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The Soloist Strikes A Bad Chord

By Ron Millennor, Executive Sports Producer

I was really looking forward to seeing The Soloist, but now that I've seen it I think it hit more than a few sour notes. The flaws have nothing to do with the cast, Robert Downey, Jr. And Jamie Foxx are both wonderful in the film. The weakness comes from director Joe Wright, who, in my opinion, took the story in too many directions. The movie is based on a series on columns written by Los Angeles Times columnist Steve Lopez (Downey, Jr.) chronicling his encounters with a homeless man, Nathaniel Ayers (Foxx), whom he discovers is a musical prodigy suffering from a mental illness.

Through flashbacks we learn how Ayers, while at the famed Juilliard School, developed schizophrenia. Because of his illness he leaves school and becomes homeless on the streets of L.A.. That's where Lopez meets and befriends Ayers. After learning of his background, the writer decides to tell Ayer's amazing story and attempts to get him some help. So he takes him to a homeless shelter littered with junkies, thieves and crazies.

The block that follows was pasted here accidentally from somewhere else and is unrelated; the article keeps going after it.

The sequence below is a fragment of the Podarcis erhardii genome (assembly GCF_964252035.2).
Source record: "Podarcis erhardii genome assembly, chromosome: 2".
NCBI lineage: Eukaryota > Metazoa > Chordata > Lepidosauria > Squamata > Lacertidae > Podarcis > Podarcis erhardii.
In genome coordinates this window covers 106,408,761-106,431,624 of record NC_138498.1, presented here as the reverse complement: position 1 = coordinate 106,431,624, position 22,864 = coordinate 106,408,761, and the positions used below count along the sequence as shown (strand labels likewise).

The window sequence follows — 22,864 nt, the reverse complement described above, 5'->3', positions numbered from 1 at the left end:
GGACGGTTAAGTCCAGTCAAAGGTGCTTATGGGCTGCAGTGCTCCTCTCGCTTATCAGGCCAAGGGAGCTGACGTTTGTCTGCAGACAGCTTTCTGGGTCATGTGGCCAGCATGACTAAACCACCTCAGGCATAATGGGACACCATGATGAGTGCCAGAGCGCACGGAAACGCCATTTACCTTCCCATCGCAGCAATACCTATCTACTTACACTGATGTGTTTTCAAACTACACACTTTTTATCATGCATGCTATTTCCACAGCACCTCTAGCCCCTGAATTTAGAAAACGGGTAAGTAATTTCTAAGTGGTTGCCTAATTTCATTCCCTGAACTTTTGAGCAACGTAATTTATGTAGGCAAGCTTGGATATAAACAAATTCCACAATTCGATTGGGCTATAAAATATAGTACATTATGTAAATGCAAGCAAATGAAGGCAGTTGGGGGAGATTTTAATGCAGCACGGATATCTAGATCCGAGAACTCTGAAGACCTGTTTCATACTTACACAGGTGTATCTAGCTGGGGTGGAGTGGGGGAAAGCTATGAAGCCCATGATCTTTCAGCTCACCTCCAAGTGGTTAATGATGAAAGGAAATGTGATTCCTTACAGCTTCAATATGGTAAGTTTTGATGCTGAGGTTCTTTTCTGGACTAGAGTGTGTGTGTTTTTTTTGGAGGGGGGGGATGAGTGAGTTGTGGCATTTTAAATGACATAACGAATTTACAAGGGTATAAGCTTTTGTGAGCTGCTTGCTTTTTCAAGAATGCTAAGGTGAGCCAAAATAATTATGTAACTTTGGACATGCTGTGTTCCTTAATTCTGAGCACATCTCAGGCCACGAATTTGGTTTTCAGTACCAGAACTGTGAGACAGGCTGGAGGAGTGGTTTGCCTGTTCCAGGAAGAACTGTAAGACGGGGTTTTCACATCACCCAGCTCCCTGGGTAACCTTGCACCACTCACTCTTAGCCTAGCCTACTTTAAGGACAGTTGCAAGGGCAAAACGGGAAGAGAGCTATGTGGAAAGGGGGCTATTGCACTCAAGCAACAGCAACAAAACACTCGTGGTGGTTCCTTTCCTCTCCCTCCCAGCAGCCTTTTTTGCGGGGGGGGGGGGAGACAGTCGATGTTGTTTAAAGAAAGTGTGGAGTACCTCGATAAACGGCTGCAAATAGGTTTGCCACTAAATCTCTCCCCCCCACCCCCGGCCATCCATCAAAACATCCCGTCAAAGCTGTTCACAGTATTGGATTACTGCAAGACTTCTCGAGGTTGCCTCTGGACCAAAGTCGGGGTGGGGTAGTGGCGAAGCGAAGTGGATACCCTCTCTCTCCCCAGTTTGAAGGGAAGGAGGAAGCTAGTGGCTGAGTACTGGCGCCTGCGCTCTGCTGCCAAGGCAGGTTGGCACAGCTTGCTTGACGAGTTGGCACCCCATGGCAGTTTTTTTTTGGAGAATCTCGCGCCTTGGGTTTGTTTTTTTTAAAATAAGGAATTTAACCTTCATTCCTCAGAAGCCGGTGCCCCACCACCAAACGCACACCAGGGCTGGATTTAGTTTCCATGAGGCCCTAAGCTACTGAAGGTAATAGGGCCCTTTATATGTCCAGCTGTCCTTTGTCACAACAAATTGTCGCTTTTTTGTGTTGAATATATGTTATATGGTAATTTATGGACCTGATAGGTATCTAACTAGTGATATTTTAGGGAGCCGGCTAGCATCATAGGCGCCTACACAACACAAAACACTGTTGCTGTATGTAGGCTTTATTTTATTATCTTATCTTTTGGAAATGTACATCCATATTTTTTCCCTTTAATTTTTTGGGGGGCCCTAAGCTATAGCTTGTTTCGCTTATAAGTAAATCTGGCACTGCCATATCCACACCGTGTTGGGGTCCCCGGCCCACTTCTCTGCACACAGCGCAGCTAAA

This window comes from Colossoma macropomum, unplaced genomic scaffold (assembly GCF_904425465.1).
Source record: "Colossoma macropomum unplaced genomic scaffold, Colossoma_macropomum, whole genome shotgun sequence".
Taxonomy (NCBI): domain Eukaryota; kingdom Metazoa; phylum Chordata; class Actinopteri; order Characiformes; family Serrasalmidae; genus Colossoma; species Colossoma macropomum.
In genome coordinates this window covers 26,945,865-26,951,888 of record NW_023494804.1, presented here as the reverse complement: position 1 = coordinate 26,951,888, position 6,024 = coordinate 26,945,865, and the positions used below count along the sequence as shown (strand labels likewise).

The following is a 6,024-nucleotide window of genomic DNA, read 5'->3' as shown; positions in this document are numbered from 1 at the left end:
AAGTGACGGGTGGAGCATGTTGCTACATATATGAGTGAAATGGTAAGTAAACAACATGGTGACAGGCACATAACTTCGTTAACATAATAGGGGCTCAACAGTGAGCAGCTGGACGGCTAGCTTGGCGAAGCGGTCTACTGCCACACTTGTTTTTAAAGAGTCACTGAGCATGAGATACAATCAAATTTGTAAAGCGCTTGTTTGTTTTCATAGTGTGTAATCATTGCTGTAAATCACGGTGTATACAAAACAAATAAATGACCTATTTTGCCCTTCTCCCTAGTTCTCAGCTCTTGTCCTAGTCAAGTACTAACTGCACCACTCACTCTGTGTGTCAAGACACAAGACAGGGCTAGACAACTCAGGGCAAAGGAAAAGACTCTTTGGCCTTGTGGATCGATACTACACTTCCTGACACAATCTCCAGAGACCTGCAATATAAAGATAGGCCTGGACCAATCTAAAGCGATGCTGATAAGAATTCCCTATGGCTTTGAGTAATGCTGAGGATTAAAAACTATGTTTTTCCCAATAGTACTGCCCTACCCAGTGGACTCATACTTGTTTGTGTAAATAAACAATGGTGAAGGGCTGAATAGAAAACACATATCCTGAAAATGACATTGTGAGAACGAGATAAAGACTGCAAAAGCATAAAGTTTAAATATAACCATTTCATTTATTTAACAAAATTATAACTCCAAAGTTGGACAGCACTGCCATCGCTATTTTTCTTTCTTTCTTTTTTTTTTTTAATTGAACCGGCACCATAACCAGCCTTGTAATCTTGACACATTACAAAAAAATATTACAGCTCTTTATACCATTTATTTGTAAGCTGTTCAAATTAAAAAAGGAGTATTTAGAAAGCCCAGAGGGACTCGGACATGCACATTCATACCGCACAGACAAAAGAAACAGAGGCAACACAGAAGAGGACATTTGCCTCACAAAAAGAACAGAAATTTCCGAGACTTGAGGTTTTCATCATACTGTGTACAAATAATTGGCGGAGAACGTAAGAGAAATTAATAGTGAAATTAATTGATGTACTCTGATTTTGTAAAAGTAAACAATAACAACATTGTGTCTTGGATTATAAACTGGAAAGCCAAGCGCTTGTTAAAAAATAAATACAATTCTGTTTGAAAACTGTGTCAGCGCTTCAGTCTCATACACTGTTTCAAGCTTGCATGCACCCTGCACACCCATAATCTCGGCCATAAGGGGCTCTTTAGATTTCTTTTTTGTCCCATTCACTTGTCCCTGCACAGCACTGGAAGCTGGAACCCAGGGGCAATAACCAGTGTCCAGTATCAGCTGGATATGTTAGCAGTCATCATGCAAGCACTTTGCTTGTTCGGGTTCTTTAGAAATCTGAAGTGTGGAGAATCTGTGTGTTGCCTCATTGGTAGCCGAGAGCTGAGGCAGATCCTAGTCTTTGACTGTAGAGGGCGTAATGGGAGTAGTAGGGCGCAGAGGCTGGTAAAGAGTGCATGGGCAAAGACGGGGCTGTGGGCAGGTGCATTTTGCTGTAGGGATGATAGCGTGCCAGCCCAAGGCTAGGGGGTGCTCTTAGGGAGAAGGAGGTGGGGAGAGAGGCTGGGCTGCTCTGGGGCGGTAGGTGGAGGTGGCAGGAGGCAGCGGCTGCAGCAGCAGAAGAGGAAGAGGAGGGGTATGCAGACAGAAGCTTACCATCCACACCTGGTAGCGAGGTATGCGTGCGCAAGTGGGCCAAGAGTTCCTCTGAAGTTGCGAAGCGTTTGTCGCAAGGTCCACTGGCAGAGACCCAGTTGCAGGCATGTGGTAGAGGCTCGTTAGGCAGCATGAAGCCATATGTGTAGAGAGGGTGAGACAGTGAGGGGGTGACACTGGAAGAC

That's where their relationship, and the film, begin to fray. Ayers resents being a charity case and won't, or can't accept the fact that he's ill. He rebels against Lopez, threatening to kill him if he ever comes around him again. At this point the movie derails into a social commentary on homelessness.

I think this could have been a great movie. Foxx is flawless in his portrayal of a man suffering from schizophrenia. He seems to channel Dustin Hoffman's character Raymond in Rain Man with his stream-of-consciousness ramblings; some lucid, some just plain gibberish. Foxx went so far as to have his teeth chiseled down to make him look like he had lived on the streets. And Downey gives his usual stellar performance. All that was lacking was a sense of direction from the guy calling the shots. And that's disappointing because I liked Wright's last film, Atonement, which was nominated for seven Oscars.

Let me be clear, this isn't a bad movie, it just could have been so much more. I say save your nine bucks and wait for the DVD.

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